drank Mango and Yogurt by TeaFrog
953 tasting notes

Cue Rabs: You can’t a have-a the Mango. slap (There, I did it for you this time. ;-))

This is my first taste of a more recent TeaFrog sample purchase (which accompanied a full order of the Chocolate and Cream and the Assam Banaspaty… yum!)

I was expecting to smell mango when I opened the sample packet but I smelled something that was more like chocolate, or maybe vanilla. You know how those notes can actually be reminiscent of each other depending on concentration. At first I thought I’d picked up the wrong packet by mistake, then it dawned on me that was the yogurt I was smelling. Duh.

Now that I think about it I’m not even really sure what moved me to get this one as I am not a yogurt fan in the least. It has that sour milk, baby puke thing going on for me. Curiosity, I guess.

Having just come off of another fruit tisane experience where I didn’t use enough fruit the first time, I’m using the whole sample packet in my steep. It’s a chunky fruit mix in a palette of browns, burgundies, tans. My second of the evening.

I think I probably was right to use the full packet because the liquor is that deep red color you get from hibiscus in blends, but only if you use enough of the mix. It smells fruity and creamy. I can smell the hibiscus, too.

And it tastes pretty much as it smells, with one small modification. There is more fruit and less cream in the flavor than in the aroma. I’m not tasting mango so much as a generic fruit flavor that seems to have a lot of apple and a lot of strawberry to it. There’s a slight tartness, which I am guessing is from the rose hips.

I don’t know for sure, but I think increasing the yogurt/cream aspect so that it is more of the balance could really make a positive difference in how I perceive this tisane. I wanted it to taste more like it smelled. I can taste the yogurt (as cream and sweet, not sour milk) particularly in the aftertaste and it’s a good combination of flavors, but the fruit and herbs overpower it to some extent and relegate it to showing up primarily in the aftertaste. The idea of a creamy, fruit tisane is very appealing to me, but this one doesn’t lean far enough toward the cream for me. I wonder whether if the mango taste had been more prevalent the cream would have tasted as though it was more present as well. It seems to me it might have, as I got the sense the yogurt was spending most of its creaminess taming the tarter aspects of the flavor.

Boiling 5 min, 0 sec

I have yet to get past your first paragraph because it made me squee :D Thank you!


…and the rest of the note’s great too — especially the baby vomit part. Mmmm…baby vomit…

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I have yet to get past your first paragraph because it made me squee :D Thank you!


…and the rest of the note’s great too — especially the baby vomit part. Mmmm…baby vomit…

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I’ve updated this bio as it’s been a couple of years since I “started getting into” tea. It’s now more accurate to say that I was obsessed with tea for a while, then other things intruded, then I cycled back to it, and I seem to be continuing that in for a while, out for a while cycle. I have a short attention span, but no shortage of tea.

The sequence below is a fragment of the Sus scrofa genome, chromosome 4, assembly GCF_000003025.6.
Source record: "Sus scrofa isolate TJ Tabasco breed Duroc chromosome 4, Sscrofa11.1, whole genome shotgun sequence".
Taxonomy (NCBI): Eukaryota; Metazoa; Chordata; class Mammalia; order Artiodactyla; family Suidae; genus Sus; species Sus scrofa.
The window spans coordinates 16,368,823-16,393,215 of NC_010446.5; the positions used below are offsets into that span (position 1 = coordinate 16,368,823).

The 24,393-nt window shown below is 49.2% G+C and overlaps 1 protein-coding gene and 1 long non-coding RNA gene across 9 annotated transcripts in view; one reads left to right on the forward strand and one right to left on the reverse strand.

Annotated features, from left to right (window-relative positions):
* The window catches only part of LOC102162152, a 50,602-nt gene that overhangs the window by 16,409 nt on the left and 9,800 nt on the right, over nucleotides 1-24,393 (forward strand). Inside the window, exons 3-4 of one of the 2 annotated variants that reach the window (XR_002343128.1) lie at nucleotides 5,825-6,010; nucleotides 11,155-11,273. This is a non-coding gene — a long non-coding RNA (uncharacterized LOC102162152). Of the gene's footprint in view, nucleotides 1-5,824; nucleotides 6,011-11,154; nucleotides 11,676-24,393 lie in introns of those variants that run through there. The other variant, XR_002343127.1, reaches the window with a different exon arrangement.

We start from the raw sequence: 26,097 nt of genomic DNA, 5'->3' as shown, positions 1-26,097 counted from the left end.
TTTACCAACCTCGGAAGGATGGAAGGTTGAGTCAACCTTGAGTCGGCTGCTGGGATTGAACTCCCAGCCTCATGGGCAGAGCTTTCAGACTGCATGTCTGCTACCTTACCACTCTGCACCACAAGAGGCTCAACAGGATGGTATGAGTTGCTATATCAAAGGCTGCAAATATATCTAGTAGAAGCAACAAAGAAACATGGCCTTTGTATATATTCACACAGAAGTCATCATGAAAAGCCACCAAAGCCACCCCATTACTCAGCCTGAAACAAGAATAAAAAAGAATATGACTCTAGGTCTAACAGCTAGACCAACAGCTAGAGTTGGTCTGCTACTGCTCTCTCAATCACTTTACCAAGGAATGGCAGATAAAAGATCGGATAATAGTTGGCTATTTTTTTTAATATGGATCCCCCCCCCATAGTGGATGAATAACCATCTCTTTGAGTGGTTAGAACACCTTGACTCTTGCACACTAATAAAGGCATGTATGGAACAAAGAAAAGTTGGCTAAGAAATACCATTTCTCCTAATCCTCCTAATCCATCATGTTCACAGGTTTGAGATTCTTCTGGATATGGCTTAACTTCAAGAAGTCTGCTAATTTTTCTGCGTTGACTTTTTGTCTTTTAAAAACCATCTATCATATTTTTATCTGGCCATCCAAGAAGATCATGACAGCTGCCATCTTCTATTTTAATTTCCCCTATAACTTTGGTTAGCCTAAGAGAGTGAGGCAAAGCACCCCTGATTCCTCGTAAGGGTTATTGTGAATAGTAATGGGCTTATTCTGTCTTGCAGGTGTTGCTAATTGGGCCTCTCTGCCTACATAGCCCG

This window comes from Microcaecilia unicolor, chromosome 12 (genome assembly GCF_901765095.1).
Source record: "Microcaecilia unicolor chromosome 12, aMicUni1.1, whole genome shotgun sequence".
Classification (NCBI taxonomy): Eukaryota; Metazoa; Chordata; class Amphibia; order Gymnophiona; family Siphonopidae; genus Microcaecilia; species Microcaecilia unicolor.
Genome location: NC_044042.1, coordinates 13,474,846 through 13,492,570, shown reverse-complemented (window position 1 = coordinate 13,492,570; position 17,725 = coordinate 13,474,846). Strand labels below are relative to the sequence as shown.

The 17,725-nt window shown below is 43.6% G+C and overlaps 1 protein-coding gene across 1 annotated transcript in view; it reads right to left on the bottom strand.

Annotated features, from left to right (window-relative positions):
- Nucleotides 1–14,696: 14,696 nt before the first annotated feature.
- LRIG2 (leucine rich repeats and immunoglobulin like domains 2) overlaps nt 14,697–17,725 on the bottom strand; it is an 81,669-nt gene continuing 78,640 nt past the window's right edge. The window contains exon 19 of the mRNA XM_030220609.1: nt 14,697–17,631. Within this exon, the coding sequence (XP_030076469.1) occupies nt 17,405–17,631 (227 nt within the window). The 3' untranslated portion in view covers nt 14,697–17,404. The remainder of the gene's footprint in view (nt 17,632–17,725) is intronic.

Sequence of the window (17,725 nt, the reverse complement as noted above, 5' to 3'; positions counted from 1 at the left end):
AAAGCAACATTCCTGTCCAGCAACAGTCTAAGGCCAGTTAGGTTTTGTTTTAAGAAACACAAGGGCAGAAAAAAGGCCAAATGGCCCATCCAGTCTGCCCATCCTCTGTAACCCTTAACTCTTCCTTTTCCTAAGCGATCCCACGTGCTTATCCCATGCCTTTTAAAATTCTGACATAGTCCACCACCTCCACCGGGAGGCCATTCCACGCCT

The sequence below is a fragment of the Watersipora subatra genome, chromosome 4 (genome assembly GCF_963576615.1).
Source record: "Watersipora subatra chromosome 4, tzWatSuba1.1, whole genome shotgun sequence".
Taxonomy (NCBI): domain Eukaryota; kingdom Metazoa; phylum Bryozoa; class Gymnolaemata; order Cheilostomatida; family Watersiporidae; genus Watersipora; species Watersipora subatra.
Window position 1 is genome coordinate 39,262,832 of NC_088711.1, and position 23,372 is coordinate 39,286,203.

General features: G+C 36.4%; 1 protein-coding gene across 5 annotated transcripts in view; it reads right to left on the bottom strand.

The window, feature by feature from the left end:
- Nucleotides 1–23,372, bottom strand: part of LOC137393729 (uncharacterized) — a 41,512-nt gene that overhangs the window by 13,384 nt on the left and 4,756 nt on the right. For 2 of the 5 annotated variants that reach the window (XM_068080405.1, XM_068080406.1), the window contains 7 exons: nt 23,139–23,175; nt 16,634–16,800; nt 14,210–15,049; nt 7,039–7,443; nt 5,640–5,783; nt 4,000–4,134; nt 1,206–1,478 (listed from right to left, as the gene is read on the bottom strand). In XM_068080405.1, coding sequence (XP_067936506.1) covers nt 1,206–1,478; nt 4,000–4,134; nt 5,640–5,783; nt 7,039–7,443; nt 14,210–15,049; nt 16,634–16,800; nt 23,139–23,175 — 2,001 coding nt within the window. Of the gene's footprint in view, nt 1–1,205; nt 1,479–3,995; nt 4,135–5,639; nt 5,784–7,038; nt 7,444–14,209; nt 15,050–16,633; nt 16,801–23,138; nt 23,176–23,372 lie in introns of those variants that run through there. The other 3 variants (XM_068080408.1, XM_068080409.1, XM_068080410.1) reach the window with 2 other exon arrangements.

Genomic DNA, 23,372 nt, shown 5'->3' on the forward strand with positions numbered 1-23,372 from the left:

I’m a mom, writer, gamer, lawyer, reader, runner, traveler, and enjoyer of life, literature, art, music, thought and kindness, in no particular order. I’ve recently started writing fantasy and science fiction under the name J. J. Roth.

Personal biases: I much prefer to drink tea without additives such as milk and sugar. If a tea needs additives to improve its flavor, its unlikely I’m going to rate it high. The exception is chai, which I make on the stove top using a recipe I found here on Steepster. Rooibos and honeybush were my gateway drugs into the harder stuff, but once I learned how to make a decent cup of tea they became far less appealing to me. That said, I’m not entirely a purist, and I enjoy a good flavored tea, particularly flavored blacks.

I like all kinds of tea depending on time of day, mood, and the amount of time I have to pay attention to preparation.

Since I find others’ rating legends helpful, I added my own. I’m revising them slightly to make them less granular as I don’t really find myself hating most things I try.

I try to rate teas against other similar versions. So I rate Earl Greys, for example, against other Earl Greys, rather than against all teas. If something rates very high with me, though, it probably means it’s a stand out against all other teas I’ve tried.

95-100 A once in a lifetime experience; the best there is; will keep this stocked until the cows come home

90-94 First rate; top notch; really terrific; will definitely buy more

80-89 Excellent; likely to become a favorite, will likely buy more

70-79 Very good; would enjoy again, might buy again if in the mood for this particular one or a better, similar version not available

60-69 Good; wouldn’t pass up if offered, but probably wouldn’t buy again unless craving this particular flavor

50-59 Okay or run of the mill

Below 50 So-so, iffy, would definitely pass
or ick. The lower the number, the closer to ick.


Bay Area, California



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